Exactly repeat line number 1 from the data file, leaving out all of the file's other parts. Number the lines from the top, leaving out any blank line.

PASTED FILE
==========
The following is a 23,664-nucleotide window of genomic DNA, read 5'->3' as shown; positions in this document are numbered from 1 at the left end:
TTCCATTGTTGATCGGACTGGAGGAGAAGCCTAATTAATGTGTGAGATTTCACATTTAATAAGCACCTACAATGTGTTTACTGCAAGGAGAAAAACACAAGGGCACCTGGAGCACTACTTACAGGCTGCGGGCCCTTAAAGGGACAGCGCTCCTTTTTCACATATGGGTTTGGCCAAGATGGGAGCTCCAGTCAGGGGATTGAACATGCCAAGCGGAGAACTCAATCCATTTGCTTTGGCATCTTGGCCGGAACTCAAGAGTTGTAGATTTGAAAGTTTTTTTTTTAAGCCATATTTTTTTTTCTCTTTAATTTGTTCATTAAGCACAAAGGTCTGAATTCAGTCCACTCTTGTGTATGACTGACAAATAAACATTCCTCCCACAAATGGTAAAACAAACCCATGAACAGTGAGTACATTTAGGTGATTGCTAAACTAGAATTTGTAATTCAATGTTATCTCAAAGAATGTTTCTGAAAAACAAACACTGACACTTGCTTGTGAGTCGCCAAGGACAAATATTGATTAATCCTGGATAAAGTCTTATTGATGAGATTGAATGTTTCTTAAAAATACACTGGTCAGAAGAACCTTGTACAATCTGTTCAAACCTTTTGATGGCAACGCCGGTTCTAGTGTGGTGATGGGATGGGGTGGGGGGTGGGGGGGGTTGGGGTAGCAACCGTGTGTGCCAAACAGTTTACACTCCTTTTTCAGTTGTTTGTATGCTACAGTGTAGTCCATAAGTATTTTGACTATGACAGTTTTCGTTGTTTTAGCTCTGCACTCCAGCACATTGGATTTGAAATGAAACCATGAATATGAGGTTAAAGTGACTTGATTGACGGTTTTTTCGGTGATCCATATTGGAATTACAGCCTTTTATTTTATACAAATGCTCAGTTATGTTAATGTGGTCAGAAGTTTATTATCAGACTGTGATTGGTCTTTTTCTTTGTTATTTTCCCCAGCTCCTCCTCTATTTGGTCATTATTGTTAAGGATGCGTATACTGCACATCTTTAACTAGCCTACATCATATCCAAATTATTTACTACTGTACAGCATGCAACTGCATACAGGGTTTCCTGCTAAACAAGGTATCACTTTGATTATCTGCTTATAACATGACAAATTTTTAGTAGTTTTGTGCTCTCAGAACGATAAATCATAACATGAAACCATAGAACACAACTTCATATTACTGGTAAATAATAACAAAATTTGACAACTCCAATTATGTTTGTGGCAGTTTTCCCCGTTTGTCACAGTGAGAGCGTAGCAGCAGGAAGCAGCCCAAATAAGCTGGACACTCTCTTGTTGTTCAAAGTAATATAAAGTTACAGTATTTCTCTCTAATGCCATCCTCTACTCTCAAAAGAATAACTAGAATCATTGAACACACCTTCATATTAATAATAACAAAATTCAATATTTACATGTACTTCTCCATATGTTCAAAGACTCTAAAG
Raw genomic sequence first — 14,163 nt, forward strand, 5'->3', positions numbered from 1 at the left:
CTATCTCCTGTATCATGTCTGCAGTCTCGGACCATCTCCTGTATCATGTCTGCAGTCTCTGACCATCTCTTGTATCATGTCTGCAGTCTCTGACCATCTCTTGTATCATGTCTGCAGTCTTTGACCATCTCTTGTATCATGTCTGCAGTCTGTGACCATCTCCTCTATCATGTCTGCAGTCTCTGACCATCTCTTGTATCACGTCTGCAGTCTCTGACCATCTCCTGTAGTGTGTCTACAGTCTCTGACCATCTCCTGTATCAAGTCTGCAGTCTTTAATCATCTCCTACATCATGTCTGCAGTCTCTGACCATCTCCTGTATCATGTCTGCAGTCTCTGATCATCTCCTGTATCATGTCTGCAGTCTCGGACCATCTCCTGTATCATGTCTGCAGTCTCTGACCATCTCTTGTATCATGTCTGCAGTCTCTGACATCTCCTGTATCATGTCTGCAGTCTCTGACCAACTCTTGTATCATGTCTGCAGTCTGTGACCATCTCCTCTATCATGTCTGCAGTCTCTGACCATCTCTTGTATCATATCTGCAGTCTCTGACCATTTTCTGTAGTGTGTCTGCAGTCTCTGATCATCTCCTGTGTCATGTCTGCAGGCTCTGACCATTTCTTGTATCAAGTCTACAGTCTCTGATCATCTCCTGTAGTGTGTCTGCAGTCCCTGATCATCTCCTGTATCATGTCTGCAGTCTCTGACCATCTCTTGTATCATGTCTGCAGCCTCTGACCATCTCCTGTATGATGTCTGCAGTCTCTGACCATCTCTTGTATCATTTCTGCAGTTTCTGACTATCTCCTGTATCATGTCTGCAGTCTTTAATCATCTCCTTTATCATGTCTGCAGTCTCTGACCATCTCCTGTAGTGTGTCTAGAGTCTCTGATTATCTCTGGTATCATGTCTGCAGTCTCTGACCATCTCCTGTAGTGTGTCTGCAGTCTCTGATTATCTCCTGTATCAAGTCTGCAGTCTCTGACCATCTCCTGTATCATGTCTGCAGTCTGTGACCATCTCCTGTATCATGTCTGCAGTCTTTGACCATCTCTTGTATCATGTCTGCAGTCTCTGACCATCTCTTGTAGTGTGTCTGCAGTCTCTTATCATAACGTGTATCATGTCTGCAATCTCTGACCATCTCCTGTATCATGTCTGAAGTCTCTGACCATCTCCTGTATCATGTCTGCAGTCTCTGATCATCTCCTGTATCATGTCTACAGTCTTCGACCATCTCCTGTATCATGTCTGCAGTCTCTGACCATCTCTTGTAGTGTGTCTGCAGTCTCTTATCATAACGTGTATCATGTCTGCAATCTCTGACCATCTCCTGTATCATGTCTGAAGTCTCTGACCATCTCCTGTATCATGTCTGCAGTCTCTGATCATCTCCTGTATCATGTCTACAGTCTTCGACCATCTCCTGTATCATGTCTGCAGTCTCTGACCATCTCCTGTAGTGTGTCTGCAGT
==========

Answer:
The following is a 23,664-nucleotide window of genomic DNA, read 5'->3' as shown; positions in this document are numbered from 1 at the left end: